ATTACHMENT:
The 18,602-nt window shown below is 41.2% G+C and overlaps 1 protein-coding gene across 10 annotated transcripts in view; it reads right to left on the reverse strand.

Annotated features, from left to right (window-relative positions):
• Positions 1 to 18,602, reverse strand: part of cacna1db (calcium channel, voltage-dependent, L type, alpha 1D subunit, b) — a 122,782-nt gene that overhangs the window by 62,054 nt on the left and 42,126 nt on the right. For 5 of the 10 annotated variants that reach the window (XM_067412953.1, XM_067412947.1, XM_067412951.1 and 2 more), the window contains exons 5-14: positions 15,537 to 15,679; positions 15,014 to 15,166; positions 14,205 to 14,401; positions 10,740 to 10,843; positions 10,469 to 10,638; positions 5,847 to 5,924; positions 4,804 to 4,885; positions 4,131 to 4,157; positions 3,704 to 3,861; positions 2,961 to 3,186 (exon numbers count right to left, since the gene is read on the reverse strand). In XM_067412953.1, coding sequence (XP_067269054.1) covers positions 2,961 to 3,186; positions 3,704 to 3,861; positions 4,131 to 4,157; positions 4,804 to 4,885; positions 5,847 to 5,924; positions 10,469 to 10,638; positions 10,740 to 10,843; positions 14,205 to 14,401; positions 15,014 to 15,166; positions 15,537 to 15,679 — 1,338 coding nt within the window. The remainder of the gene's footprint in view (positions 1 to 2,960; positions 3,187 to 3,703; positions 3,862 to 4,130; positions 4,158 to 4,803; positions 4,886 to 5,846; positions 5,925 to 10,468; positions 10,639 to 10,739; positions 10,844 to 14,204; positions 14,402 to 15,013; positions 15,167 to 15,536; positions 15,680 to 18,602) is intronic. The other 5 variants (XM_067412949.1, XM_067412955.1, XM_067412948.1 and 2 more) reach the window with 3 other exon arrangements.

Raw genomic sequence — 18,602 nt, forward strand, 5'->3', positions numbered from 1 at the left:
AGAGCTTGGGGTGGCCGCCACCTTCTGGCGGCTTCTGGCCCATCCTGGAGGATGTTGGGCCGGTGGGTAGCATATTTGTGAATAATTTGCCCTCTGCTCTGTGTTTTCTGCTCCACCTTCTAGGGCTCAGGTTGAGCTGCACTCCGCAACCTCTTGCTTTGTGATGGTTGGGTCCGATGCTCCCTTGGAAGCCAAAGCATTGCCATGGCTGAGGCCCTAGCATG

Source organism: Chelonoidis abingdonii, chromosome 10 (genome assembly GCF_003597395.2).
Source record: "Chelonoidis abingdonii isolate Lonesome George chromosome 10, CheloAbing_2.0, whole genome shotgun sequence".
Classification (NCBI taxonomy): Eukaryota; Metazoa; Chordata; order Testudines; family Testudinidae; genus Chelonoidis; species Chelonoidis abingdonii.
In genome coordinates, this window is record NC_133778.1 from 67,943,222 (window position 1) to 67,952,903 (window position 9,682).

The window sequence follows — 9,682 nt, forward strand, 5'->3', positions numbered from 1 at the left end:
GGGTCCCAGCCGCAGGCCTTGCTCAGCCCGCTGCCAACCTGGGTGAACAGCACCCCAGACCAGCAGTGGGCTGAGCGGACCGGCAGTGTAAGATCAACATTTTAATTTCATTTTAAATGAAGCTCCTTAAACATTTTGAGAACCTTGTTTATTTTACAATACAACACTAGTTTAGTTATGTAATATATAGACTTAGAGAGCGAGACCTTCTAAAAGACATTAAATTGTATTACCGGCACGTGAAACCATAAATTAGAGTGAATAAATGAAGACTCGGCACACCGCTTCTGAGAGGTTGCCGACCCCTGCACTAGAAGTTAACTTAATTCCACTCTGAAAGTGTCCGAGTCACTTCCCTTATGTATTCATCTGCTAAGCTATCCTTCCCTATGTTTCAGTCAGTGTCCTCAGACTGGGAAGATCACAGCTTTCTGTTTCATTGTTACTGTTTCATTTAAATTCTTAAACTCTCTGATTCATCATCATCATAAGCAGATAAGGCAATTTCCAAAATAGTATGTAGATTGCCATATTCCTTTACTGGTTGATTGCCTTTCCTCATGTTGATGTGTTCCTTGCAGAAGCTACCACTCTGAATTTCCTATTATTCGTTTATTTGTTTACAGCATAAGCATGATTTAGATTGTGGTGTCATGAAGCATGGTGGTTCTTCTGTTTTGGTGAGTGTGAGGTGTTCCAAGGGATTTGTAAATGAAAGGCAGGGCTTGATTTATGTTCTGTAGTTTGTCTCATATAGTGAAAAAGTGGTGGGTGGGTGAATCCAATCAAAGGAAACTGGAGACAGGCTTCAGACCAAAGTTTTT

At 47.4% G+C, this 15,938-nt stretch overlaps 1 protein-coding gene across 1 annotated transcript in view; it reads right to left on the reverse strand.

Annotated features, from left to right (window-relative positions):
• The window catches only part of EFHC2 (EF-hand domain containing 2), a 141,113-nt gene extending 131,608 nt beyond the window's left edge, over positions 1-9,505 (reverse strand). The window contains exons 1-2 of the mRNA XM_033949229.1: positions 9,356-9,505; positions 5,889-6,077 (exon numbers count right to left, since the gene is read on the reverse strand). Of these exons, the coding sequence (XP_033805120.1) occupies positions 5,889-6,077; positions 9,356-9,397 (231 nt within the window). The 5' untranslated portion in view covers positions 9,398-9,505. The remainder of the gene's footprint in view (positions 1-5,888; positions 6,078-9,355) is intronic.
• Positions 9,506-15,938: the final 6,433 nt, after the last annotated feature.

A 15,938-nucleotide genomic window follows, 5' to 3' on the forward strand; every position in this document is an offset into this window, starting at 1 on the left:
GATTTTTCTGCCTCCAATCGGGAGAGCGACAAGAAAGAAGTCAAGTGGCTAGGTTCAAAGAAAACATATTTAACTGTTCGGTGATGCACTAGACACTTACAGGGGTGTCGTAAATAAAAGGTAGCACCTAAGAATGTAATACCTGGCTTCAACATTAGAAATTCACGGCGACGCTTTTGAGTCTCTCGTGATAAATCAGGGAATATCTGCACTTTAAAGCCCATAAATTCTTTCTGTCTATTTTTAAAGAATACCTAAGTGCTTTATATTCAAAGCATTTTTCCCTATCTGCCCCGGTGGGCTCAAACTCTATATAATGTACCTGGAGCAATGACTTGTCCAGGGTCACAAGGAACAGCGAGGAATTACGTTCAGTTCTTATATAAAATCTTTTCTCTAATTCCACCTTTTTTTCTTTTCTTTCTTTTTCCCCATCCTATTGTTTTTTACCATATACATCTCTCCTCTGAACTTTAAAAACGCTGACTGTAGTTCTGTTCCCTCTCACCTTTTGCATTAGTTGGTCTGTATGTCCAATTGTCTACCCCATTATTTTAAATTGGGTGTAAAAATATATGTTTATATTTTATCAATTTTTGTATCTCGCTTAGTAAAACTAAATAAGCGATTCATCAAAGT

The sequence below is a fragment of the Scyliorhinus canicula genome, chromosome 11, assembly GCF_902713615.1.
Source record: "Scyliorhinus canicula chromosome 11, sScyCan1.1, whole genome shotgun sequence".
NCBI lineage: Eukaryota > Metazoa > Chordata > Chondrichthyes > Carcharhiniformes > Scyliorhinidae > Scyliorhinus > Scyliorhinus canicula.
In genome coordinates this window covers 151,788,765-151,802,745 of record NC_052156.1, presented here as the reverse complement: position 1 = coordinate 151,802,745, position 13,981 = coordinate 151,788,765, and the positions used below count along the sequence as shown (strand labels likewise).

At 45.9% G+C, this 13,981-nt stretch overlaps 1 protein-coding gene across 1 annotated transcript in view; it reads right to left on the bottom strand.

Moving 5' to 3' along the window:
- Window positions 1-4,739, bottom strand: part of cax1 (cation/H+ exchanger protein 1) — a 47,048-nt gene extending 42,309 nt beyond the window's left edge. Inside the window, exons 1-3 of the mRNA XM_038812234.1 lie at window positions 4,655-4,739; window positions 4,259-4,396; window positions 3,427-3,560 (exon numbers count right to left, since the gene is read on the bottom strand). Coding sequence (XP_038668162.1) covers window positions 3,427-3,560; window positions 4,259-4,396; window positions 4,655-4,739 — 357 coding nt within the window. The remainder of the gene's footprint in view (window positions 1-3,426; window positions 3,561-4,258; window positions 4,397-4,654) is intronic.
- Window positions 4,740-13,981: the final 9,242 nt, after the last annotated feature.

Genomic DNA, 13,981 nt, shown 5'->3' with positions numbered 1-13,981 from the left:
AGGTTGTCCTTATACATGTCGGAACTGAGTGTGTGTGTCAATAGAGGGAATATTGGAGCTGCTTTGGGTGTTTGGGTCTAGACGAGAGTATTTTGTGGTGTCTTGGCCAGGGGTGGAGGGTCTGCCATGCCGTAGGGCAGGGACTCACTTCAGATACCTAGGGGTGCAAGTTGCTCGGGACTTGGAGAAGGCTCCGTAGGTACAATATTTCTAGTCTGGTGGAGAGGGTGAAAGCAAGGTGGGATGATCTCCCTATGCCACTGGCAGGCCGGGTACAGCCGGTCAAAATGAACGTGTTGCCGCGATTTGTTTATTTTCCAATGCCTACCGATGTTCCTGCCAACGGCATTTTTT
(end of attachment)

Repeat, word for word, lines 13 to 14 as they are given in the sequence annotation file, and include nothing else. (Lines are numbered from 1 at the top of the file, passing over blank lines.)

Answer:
Annotated features, from left to right (window-relative positions):
• The window catches only part of EFHC2 (EF-hand domain containing 2), a 141,113-nt gene extending 131,608 nt beyond the window's left edge, over positions 1-9,505 (reverse strand). The window contains exons 1-2 of the mRNA XM_033949229.1: positions 9,356-9,505; positions 5,889-6,077 (exon numbers count right to left, since the gene is read on the reverse strand). Of these exons, the coding sequence (XP_033805120.1) occupies positions 5,889-6,077; positions 9,356-9,397 (231 nt within the window). The 5' untranslated portion in view covers positions 9,398-9,505. The remainder of the gene's footprint in view (positions 1-5,888; positions 6,078-9,355) is intronic.